Pax* Centurion* News* Sept. 18, 2001


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Posted by Penny (64.12.107.41) on September 18, 2001 at 00:26:23:


Weaving the Dream! Digest ... Vol: 10 ...Issue: 9/18/2001

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. Pax* Centurion* News*

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September 18, 2001

>The following is a letter from H.H. the Dalai Lama of
>Tibet to US President George W. Bush, in which he
> urges the President and all of us to consider carefully
> the consequences of violent retaliation. Please read
>and reflect. If you agree, please share
>this message with others, and call your government
>representatives to let them know how you feel.

~~~~~~~~~~~~~~~~~~~~~~~~~~~~~~~~~~~~~~~~~~~~~~~

<< Your Excellency,

I am deeply shocked by the terrorist attacks that
took place involving four apparently hijacked aircrafts and the
immense devastation these caused. It is a terrible tragedy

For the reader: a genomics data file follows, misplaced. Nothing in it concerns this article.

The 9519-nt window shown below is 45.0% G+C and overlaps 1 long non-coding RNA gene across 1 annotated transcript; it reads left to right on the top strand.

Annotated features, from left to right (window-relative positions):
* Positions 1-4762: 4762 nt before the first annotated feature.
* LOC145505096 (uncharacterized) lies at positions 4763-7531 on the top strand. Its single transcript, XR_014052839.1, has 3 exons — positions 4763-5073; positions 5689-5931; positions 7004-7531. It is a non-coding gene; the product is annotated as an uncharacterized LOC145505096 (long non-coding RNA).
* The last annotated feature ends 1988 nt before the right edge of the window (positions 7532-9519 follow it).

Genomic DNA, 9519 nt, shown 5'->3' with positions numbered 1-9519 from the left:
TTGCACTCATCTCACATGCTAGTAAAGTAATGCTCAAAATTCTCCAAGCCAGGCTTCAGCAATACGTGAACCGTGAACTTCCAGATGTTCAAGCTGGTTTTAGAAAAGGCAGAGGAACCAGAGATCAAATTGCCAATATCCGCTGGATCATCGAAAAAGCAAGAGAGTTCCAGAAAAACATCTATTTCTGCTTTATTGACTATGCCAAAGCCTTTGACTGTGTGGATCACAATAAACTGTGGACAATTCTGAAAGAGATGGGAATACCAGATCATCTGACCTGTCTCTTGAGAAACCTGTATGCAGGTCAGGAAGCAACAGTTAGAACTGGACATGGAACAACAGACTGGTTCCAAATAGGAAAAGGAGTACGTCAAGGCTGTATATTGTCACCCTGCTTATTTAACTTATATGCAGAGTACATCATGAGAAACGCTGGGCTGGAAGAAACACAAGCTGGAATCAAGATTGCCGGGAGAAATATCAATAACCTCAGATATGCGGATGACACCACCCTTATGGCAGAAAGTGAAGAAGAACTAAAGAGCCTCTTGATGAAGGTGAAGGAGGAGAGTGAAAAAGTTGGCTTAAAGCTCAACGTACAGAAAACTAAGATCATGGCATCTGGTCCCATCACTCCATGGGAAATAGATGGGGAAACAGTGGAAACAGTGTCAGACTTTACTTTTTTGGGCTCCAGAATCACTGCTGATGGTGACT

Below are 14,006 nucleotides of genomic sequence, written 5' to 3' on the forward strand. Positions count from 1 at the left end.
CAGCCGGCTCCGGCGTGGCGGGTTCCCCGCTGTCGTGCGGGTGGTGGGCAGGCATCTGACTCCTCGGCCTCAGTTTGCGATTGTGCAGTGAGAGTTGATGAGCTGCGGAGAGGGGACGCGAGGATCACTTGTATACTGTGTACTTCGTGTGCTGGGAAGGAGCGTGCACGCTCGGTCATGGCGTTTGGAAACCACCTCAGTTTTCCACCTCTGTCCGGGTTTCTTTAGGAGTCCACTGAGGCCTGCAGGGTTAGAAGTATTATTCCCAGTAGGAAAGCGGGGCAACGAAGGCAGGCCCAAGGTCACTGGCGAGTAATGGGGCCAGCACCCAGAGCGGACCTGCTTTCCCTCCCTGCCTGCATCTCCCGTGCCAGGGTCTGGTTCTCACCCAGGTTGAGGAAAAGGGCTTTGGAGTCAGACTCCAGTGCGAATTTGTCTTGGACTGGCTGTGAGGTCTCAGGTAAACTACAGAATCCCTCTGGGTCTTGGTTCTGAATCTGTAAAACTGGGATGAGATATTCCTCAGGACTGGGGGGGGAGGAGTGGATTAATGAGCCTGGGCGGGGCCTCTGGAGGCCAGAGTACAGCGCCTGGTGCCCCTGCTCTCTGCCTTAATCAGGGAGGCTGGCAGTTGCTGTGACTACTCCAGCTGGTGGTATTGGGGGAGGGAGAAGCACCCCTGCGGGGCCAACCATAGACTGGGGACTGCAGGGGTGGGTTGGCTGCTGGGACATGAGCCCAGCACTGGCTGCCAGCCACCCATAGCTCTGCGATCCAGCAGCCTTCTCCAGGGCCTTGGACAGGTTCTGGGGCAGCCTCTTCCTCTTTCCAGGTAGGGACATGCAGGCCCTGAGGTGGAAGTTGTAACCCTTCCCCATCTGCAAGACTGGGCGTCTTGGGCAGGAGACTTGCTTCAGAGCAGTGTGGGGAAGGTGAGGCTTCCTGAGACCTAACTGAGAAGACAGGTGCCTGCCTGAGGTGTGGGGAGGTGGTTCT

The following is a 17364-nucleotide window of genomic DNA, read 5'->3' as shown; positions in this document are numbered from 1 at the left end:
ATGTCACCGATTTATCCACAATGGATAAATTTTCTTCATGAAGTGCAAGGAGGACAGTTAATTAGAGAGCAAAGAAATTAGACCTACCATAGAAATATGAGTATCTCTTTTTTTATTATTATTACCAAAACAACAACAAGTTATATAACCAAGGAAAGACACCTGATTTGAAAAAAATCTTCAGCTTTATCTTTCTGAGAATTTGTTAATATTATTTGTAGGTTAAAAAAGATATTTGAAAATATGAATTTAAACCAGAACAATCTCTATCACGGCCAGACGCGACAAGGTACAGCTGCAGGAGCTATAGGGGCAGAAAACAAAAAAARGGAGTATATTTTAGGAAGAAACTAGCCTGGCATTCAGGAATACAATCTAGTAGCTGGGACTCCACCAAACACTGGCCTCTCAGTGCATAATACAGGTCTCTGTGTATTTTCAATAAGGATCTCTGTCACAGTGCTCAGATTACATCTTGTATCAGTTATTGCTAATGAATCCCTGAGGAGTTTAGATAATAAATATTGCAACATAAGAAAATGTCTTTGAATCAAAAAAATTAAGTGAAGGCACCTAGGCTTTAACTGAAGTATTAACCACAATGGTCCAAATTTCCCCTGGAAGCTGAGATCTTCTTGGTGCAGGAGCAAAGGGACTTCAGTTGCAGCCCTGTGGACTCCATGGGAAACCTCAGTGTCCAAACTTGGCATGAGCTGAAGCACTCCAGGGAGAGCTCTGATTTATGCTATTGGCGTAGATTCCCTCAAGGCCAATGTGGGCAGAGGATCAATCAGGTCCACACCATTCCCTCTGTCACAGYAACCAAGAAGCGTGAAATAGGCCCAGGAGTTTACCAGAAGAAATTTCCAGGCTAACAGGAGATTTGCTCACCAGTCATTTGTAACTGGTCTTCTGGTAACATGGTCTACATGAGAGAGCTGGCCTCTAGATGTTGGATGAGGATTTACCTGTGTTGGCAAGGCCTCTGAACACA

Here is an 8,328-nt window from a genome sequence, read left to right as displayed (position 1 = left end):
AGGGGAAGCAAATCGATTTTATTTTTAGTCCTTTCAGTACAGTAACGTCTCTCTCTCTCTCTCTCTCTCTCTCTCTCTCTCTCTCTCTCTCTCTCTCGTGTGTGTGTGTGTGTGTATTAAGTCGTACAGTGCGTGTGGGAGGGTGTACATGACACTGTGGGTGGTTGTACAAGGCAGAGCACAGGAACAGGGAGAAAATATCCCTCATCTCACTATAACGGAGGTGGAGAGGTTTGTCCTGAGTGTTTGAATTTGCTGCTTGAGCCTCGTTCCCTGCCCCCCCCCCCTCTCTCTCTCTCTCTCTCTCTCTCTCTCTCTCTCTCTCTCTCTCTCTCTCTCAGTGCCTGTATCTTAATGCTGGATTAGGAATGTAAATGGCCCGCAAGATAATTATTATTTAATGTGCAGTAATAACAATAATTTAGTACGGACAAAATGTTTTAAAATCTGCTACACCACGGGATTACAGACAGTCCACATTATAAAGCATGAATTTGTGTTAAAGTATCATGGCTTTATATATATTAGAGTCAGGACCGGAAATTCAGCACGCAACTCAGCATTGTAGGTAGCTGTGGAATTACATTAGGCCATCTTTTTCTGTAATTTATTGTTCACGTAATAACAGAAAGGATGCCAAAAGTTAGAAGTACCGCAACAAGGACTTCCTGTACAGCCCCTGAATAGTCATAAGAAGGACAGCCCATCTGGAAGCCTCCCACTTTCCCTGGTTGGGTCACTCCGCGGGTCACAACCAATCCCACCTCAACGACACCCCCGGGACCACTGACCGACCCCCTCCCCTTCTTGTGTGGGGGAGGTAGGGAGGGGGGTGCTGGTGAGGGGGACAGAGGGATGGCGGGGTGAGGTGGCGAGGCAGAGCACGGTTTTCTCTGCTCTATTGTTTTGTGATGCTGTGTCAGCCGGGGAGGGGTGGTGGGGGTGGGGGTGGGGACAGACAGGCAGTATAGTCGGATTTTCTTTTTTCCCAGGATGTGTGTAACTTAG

that so many innocent lives have been lost and it seems
unbelievable that anyone would choose to target the world trade
Center in New York City and the Pentagon in Washington D.C.
We are deeply saddened.
> >
On behalf of the Tibetan people, I would like to
convey our deepest condolence and solidarity with the American people
during this painful time. Our prayers go out to the many who
have lost their lives, those who have been injured and the many more
who have been traumatized by this senseless act of violence. I am
attending a special prayer for the United States and its people
at our main temple today.

I am confident that the United States as a great and
powerful nation will be able to overcome this present tragedy. The
American people have shown their resilience, courage and
determination when faced with such difficult and sad situation.

It may seem presumptuous on my part, but I personally believe
we need to think seriously whether a violent action is the right thing
to do and in the greater interest of the nation and people